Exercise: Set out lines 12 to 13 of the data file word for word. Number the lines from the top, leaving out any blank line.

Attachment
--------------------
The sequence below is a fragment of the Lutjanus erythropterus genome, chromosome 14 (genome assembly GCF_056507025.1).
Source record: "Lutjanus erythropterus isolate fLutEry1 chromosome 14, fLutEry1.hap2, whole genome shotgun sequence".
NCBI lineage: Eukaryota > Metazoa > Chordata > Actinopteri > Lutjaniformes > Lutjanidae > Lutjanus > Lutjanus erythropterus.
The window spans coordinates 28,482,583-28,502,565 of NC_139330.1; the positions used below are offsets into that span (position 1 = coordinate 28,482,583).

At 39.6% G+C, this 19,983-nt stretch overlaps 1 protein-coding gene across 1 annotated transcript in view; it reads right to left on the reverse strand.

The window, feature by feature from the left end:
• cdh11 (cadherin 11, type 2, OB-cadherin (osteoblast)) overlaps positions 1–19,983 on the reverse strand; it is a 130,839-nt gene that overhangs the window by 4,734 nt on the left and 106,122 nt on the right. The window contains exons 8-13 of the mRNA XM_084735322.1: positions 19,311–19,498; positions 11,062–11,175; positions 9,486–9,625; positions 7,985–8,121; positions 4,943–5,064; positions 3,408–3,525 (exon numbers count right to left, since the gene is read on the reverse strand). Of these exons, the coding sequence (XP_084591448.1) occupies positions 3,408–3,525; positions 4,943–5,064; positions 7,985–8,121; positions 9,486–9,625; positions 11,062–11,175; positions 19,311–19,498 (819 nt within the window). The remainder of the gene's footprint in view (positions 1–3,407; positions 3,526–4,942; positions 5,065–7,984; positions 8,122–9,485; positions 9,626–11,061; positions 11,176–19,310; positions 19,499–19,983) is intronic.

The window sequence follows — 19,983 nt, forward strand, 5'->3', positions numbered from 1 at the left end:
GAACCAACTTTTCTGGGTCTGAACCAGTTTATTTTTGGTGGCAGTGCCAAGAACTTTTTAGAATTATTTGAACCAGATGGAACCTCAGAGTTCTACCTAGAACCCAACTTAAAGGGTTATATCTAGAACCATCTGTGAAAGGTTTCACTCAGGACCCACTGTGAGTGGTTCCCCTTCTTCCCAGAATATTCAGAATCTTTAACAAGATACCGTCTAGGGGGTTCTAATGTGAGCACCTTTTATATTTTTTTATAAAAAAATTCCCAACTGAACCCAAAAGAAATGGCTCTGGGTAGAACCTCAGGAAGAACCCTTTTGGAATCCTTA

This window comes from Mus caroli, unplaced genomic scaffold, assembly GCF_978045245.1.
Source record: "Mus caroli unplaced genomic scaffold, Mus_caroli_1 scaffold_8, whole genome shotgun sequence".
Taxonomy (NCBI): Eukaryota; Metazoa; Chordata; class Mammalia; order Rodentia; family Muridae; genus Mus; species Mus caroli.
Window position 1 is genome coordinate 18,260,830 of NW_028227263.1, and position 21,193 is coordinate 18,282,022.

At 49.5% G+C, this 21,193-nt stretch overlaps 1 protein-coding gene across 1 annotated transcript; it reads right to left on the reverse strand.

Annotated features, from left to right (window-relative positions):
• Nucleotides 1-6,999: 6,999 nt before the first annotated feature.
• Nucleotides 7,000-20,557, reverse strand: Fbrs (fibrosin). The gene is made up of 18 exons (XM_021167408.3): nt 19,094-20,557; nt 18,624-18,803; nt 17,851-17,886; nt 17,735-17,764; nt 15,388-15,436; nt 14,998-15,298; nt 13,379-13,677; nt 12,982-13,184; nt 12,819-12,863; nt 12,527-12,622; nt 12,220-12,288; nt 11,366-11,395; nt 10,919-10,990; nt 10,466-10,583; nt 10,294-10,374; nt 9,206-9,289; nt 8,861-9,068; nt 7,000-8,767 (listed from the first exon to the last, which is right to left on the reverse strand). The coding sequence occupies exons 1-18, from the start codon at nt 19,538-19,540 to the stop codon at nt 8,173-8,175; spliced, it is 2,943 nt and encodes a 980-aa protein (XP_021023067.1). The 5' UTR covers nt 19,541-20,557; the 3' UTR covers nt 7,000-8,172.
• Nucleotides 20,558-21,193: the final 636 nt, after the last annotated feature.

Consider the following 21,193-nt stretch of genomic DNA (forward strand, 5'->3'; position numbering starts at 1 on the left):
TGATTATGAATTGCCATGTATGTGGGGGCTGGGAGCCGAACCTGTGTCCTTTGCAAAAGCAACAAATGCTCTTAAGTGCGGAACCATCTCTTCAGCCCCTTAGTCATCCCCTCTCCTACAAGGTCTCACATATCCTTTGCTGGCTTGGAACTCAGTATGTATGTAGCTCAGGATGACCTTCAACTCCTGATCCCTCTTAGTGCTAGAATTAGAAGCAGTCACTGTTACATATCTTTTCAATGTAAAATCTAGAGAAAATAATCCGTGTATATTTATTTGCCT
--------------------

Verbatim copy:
Taxonomy (NCBI): Eukaryota; Metazoa; Chordata; class Mammalia; order Rodentia; family Muridae; genus Mus; species Mus caroli.
Window position 1 is genome coordinate 18,260,830 of NW_028227263.1, and position 21,193 is coordinate 18,282,022.